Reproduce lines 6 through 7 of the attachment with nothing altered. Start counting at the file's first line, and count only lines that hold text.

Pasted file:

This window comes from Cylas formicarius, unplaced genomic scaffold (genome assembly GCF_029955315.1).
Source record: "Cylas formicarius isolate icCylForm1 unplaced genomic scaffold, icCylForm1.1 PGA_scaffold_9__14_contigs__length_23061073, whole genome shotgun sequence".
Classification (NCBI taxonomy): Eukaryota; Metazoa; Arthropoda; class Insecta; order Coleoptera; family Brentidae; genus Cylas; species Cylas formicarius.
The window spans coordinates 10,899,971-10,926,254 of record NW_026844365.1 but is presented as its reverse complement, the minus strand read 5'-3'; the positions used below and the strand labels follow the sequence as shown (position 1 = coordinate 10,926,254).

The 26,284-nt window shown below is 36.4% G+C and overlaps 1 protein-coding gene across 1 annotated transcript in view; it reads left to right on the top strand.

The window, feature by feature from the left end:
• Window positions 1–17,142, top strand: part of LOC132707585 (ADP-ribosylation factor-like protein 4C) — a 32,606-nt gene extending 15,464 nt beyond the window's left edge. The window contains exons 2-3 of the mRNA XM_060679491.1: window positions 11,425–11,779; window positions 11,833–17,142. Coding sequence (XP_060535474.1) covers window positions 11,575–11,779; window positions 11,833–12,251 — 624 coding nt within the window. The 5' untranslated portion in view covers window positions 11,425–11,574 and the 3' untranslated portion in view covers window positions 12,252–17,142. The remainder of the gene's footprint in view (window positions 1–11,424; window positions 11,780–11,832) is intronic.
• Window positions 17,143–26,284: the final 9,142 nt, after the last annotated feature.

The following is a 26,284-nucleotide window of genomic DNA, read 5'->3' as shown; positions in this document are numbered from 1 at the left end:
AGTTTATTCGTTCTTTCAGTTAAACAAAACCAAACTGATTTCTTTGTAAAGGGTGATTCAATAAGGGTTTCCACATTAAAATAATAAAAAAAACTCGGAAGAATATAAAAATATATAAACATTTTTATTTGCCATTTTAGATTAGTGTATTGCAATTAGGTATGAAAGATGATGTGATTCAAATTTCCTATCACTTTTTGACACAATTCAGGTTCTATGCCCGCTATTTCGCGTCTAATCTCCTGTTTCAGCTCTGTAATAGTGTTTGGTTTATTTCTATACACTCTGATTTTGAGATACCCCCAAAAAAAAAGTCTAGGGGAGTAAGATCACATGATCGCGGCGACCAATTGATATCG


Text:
The window, feature by feature from the left end:
• Window positions 1–17,142, top strand: part of LOC132707585 (ADP-ribosylation factor-like protein 4C) — a 32,606-nt gene extending 15,464 nt beyond the window's left edge. The window contains exons 2-3 of the mRNA XM_060679491.1: window positions 11,425–11,779; window positions 11,833–17,142. Coding sequence (XP_060535474.1) covers window positions 11,575–11,779; window positions 11,833–12,251 — 624 coding nt within the window. The 5' untranslated portion in view covers window positions 11,425–11,574 and the 3' untranslated portion in view covers window positions 12,252–17,142. The remainder of the gene's footprint in view (window positions 1–11,424; window positions 11,780–11,832) is intronic.